Magazine article Clinical Psychiatry News

Survey Shows Decline in Drinking and Driving

Magazine article Clinical Psychiatry News

Survey Shows Decline in Drinking and Driving

Article excerpt

DENVER -- The prevalence of drinking and driving has steadily declined since the first National Roadside Survey of Alcohol and Drug Use by Drivers was conducted in 1973.

In the most recent of these surveys, just over 12% of weekend nighttime drivers had a detectable blood alcohol level. In contrast, that figure was 36% in the 1973 survey, dropping to 30% in the 1986 survey and 17% in 1996, Maria Vegega, Ph.D., reported.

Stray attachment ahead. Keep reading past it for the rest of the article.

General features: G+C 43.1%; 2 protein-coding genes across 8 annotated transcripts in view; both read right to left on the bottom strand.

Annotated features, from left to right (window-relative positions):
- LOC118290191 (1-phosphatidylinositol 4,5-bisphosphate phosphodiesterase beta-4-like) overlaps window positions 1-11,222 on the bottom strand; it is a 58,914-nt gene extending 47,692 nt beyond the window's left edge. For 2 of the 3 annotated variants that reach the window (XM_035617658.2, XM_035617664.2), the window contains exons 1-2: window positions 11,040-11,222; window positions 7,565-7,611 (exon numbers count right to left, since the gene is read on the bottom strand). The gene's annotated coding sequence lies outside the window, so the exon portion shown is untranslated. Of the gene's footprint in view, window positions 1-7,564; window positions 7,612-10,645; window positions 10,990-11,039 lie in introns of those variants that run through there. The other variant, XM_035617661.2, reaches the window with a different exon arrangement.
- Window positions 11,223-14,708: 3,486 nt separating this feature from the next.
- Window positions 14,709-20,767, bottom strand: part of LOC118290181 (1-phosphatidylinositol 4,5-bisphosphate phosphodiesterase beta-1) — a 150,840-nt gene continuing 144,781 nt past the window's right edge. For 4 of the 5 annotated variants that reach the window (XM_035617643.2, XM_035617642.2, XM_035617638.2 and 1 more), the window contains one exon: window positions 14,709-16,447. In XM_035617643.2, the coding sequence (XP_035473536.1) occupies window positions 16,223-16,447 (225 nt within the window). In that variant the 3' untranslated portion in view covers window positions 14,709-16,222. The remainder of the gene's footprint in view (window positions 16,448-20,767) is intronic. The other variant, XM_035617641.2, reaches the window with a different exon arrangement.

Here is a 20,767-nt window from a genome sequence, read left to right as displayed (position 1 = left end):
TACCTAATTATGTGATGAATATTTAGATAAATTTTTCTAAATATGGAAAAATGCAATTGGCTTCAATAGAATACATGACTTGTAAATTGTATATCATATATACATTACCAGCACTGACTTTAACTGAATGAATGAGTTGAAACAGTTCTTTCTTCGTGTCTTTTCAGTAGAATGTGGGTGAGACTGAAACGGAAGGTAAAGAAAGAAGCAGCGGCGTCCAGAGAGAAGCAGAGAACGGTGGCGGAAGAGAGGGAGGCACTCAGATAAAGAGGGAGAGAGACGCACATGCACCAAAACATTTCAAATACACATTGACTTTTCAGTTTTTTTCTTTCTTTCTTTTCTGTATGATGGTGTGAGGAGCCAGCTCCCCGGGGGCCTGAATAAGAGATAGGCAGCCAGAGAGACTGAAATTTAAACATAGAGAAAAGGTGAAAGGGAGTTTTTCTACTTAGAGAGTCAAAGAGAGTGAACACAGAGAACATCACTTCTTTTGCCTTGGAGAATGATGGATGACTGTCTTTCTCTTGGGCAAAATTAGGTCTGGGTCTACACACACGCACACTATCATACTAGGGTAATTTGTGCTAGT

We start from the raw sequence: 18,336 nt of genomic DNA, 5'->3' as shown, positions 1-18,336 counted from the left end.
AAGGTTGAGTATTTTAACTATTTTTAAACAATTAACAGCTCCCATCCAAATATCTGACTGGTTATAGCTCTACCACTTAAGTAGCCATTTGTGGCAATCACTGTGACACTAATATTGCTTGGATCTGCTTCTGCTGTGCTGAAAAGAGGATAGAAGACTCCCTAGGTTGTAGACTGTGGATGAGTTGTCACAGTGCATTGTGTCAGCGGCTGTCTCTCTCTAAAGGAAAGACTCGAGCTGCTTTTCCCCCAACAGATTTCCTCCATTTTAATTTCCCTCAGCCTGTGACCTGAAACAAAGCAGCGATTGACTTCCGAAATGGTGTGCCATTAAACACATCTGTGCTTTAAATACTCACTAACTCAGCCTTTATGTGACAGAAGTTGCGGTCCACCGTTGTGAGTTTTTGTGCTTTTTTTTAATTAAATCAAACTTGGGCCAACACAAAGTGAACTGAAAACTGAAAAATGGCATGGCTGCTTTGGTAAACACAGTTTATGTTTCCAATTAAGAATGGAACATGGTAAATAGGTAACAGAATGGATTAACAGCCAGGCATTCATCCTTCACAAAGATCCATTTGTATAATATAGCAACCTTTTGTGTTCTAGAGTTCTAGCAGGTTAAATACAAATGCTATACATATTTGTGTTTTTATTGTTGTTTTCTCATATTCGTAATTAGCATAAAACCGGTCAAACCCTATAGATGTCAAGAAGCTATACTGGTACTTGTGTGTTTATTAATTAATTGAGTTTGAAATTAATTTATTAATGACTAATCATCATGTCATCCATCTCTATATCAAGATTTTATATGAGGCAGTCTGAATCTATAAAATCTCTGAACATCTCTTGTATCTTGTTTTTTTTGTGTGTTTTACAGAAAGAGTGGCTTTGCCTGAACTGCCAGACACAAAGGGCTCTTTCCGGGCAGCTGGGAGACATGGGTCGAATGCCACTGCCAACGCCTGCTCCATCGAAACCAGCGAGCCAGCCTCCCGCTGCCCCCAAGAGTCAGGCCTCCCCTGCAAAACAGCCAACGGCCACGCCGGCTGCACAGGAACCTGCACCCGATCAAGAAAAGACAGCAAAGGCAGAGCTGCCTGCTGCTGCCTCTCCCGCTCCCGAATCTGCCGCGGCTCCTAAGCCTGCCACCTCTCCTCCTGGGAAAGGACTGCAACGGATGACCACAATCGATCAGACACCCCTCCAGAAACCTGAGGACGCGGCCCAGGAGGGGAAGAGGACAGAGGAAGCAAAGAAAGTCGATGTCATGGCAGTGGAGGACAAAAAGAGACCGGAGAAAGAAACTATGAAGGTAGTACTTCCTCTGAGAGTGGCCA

For the most recent survey, conducted in 2007, nearly 10,000 noncommercial drivers were randomly stopped and anonymously tested for alcohol and drugs at 300 locations between the hours of 9:30 a.m. on Friday and 3 a.m. on Sunday.

Of daytime drivers, 1% had a detectable blood alcohol level; of nighttime drivers, more than 12% had detectable levels.

Additionally, the 2007 survey represents the first time data have been collected on the prevalence of drug use in a random sample of drivers.

Overall, 16.3% of drivers had detectable levels of drugs in their blood or oral fluid. Illegal drugs were detected in 11.3% of drivers, with marijuana being most common.

The most commonly detected prescription medications were stimulants, found in 3. …

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